Goal: Over time students will be able to sustain group and independent tasks longer

The Basics for Managing a Differentiated Classroom
4. Use an “anchor activity” to free you up to focus your attention on your students.


Productive use of students’ and teacher’s time Students must be taught to work quietly and independently

Assumption: Teacher has planned anchor activities in advance

The Basics for Managing a Differentiated Classroom
5. Create and deliver instructions carefully • Prepare task cards or assignment sheets • Give clear expectations for movement etc. • Give directions to a few responsible students, who share them with others • Specify a time limit for movement and activities • Anticipate problems

Assumption: Teacher and student preparation is required

The Basics for Managing a Differentiated Classroom
6. Assign students into groups or seating areas smoothly
• • Don’t waste time calling names List names by color on an overhead, wall chart, peg-boards etc.


The Basics for Managing a Differentiated Classroom
7. Have a “home base” for students.
• Beginning and ending a class with a set place for students helps with organization and materials In high school, it allows for taking attendance without a roll call.



The Basics for Managing a Differentiated Classroom
8. Be sure students have a plan for getting help when you’re busy with another student or group
• • • “Ask 3 before you come to me” “Expert of the day” Ask a peer

Assumption: It’s never OK to sit and do nothing while waiting for help.

The Basics for Managing a Differentiated Classroom
9. Minimize noise
• Work on students working quietly with peers
Teach students to talk quietly or whisper Practice how to move quietly around the room Use a signal to lower the noise level, e.g. lights flickering


Set up a section of the room for those easily distracted by noise or use head phones or ear plugs

The Basics for Managing a Differentiated Classroom
10. Make a plan for students to turn in work
• Use an “expert of the day” to see if work is complete and of good quality before being turned in Be organized – have a place for work to be submitted, e.g. folder, bin etc.



Research shows that the average person spends 150 hours each year looking for misplaced items.
Barbara Hemphill Time Management Expert


The Basics for Managing a Differentiated Classroom
11. Teach students to rearrange the furniture

Draw 3-4 floor plans and teach students to move furniture to match the plan Clarify expectations and purpose of the arrangement, how it will help their work


The Basics for Managing a Differentiated Classroom
12. Minimize “stray” movement
• • Designate a “gopher” for each work group Determine in advance the structure you want to encourage productivity


The Basics for Managing a Differentiated Classroom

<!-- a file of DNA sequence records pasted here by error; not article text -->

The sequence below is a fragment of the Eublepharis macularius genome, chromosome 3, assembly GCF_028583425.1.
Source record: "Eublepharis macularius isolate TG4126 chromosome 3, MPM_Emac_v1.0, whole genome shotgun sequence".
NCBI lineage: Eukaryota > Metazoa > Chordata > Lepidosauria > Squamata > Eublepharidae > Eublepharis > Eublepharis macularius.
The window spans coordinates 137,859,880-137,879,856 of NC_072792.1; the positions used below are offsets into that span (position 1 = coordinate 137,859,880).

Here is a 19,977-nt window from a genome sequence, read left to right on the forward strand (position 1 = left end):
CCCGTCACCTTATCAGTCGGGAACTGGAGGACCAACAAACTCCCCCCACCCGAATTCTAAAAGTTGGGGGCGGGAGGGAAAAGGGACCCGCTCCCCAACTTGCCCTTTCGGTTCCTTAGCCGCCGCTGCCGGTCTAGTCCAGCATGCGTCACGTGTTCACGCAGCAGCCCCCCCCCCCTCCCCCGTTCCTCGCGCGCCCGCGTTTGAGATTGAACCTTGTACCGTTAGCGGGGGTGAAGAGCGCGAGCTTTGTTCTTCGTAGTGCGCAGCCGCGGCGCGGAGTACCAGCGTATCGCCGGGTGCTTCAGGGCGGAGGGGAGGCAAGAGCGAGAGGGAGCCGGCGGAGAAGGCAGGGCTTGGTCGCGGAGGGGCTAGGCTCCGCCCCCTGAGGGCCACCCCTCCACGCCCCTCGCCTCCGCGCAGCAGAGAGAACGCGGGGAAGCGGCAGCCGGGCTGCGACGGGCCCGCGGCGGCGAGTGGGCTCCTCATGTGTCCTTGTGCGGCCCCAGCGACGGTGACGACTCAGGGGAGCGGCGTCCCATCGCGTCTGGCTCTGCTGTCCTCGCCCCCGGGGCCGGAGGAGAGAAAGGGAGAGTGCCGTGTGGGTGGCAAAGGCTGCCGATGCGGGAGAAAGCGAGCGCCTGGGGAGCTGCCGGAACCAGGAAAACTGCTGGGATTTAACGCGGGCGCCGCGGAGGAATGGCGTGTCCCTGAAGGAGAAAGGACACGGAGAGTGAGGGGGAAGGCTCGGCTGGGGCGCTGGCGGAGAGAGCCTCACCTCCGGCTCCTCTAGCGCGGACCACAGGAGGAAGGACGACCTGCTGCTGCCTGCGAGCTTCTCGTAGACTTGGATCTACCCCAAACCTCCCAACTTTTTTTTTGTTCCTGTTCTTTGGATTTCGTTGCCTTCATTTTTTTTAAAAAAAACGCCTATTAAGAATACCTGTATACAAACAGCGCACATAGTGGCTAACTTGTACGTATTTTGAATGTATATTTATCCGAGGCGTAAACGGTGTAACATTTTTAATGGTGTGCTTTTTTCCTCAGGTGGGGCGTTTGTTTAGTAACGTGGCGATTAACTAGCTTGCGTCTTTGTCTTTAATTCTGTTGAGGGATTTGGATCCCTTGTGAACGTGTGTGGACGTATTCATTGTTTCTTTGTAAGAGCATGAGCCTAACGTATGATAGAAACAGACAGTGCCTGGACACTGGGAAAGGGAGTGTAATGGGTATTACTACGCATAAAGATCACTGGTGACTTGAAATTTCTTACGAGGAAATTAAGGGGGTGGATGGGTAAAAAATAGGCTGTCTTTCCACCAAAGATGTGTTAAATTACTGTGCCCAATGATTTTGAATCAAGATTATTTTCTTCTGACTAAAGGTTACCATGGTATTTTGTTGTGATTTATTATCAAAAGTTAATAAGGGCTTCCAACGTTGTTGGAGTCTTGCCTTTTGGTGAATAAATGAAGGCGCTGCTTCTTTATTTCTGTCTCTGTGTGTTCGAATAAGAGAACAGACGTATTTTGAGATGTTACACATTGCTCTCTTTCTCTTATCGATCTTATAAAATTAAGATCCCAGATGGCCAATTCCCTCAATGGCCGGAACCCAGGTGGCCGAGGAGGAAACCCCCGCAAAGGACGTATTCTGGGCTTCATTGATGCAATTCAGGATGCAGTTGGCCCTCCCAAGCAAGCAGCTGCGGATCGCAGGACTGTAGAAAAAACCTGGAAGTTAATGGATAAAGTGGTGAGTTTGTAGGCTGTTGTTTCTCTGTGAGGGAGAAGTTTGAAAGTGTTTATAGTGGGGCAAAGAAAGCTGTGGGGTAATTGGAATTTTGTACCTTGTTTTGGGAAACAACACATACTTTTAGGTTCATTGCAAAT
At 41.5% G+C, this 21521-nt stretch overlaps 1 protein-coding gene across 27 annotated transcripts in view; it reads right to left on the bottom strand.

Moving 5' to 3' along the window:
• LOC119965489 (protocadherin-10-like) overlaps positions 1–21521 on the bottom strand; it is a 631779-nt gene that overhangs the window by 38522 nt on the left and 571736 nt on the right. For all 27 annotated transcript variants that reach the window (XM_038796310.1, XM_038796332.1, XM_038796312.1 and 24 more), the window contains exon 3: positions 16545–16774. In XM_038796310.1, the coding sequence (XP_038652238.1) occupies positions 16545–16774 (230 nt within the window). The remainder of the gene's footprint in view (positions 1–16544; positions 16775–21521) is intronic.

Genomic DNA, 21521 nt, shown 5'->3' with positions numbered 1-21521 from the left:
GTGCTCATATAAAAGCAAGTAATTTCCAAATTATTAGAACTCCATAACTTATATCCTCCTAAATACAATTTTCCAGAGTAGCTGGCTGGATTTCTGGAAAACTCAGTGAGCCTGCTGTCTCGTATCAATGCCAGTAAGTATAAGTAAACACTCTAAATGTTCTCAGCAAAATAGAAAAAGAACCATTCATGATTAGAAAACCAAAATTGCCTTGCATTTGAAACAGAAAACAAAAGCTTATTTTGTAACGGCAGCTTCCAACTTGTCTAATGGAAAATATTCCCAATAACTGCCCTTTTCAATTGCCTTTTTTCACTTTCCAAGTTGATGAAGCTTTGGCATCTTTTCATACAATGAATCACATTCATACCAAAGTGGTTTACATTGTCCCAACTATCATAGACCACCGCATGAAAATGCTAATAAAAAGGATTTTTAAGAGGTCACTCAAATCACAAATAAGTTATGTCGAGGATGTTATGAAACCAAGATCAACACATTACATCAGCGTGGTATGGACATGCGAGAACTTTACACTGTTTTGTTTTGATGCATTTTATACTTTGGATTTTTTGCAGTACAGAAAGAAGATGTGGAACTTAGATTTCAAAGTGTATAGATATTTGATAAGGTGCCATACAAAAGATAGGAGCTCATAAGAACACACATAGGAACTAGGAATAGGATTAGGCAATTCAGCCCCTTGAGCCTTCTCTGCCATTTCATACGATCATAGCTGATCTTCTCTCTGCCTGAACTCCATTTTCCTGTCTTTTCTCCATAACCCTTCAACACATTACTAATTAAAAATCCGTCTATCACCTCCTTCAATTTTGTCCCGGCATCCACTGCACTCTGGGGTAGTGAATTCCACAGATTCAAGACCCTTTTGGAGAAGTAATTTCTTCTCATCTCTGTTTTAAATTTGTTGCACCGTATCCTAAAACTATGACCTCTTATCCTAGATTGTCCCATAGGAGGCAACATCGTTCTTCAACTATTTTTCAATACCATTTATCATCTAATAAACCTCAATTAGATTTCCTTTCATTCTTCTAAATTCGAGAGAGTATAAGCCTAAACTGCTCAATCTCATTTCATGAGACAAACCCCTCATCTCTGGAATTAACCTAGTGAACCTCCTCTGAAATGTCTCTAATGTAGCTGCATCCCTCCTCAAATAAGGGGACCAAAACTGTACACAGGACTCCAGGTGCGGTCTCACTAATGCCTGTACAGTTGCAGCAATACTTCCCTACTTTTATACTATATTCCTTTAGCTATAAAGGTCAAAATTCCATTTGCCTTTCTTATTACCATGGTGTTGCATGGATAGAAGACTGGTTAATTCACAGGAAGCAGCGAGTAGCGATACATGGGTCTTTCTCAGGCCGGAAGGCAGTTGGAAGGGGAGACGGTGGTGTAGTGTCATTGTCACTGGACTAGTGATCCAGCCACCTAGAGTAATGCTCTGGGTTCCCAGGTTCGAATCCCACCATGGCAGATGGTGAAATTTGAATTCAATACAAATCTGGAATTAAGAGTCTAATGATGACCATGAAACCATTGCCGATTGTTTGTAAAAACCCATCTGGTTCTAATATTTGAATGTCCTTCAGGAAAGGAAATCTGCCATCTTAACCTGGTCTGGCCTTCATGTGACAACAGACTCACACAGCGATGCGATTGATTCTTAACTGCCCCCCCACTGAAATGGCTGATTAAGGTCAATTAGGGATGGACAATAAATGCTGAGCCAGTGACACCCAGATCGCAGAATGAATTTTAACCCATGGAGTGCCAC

13. Promote on-task behavior
• Let students know you will be checking daily to see how they are using their time • Note those working with extra concentration and put a + by their names • Note those having a difficult time staying on task and put a – by their names (Track students over time. Share results + & -. Revise groups, seating arrangement or assignments as necessary.)

The Basics for Managing a Differentiated Classroom
14. Have a plan for “quick finishers”
• If the same students consistently complete work with competence, tasks are insufficiently challenging If the student’s goal is to be finished first, encourage superior work vs. speed Develop anchor activities

• •


The Basics for Managing a Differentiated Classroom
15. Make a plan for “calling a halt”
• • Provide advanced warning Provide alternative homework assignments, learning contract or an anchor activity for those who or advanced or behind when the group as a whole moves on


The Basics for Managing a Differentiated Classroom
16. Give your students as much responsibility for their learning as possible. Foster independence by having students:
• • • • • • • Pass out materials Move furniture for group work Keep records of own work Chart progress toward established goals Critique one another’s work Help design some of their own tasks Having them make suggestions for smoother classroom operation. 50

The Basics for Managing a Differentiated Classroom
17. Engage students in talking about classroom procedures and group process
• • • Think aloud about your thinking Develop ownership of the classroom Have ongoing conversations about what is being experienced individually and collectively

(Students can often spot problems and develop solutions before the teacher can)

Essential Principles of Differentiation
• Principle 1: Good curriculum comes first • Principle 2: All tasks should be respectful of each learner • Principle 3: When in doubt, teach up! • Principle 4: Use flexible grouping • Principle 5: Become an assessment junkie • Principle 6: Grade for growth

Please remember these two difficult truths of teaching:
1. No matter how much you do, you’ll feel it’s not enough. 2. Just because you can only do a little is not an excuse to do nothing. Susan Ohanian


What are your burning questions

about Differentiated Instruction?


• Please bubble in the entire circle – no • Please keep all comments in the box provided